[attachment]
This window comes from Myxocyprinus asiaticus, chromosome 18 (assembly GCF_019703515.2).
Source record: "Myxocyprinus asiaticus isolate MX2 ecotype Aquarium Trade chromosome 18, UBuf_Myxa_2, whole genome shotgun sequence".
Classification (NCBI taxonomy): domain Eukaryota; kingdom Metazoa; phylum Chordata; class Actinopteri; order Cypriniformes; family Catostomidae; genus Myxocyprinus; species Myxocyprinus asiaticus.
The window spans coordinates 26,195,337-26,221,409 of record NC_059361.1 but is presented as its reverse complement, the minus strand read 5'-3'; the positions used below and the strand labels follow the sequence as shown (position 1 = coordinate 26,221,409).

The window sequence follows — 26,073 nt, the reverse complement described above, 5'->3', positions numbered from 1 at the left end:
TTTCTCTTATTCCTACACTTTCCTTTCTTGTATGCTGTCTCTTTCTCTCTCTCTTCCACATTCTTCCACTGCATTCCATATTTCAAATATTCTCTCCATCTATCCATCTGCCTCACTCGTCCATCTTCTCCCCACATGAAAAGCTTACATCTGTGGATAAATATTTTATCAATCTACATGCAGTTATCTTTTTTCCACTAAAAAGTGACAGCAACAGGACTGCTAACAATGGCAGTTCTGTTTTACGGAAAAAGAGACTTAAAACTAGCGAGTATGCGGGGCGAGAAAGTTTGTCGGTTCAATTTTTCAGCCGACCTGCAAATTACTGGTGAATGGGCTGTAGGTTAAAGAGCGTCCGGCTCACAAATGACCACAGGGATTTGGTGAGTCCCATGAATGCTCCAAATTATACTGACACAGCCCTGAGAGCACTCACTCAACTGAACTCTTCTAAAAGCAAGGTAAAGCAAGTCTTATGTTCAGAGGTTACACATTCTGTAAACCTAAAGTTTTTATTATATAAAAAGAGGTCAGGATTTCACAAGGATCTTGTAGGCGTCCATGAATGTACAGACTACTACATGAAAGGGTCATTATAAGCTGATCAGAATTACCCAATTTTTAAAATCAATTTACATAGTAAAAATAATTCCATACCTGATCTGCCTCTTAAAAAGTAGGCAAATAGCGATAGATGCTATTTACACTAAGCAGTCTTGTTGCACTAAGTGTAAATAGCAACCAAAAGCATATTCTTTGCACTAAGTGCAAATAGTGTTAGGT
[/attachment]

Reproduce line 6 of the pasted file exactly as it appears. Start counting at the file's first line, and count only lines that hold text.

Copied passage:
TTTCTCTTATTCCTACACTTTCCTTTCTTGTATGCTGTCTCTTTCTCTCTCTCTTCCACATTCTTCCACTGCATTCCATATTTCAAATATTCTCTCCATCTATCCATCTGCCTCACTCGTCCATCTTCTCCCCACATGAAAAGCTTACATCTGTGGATAAATATTTTATCAATCTACATGCAGTTATCTTTTTTCCACTAAAAAGTGACAGCAACAGGACTGCTAACAATGGCAGTTCTGTTTTACGGAAAAAGAGACTTAAAACTAGCGAGTATGCGGGGCGAGAAAGTTTGTCGGTTCAATTTTTCAGCCGACCTGCAAATTACTGGTGAATGGGCTGTAGGTTAAAGAGCGTCCGGCTCACAAATGACCACAGGGATTTGGTGAGTCCCATGAATGCTCCAAATTATACTGACACAGCCCTGAGAGCACTCACTCAACTGAACTCTTCTAAAAGCAAGGTAAAGCAAGTCTTATGTTCAGAGGTTACACATTCTGTAAACCTAAAGTTTTTATTATATAAAAAGAGGTCAGGATTTCACAAGGATCTTGTAGGCGTCCATGAATGTACAGACTACTACATGAAAGGGTCATTATAAGCTGATCAGAATTACCCAATTTTTAAAATCAATTTACATAGTAAAAATAATTCCATACCTGATCTGCCTCTTAAAAAGTAGGCAAATAGCGATAGATGCTATTTACACTAAGCAGTCTTGTTGCACTAAGTGTAAATAGCAACCAAAAGCATATTCTTTGCACTAAGTGCAAATAGTGTTAGGT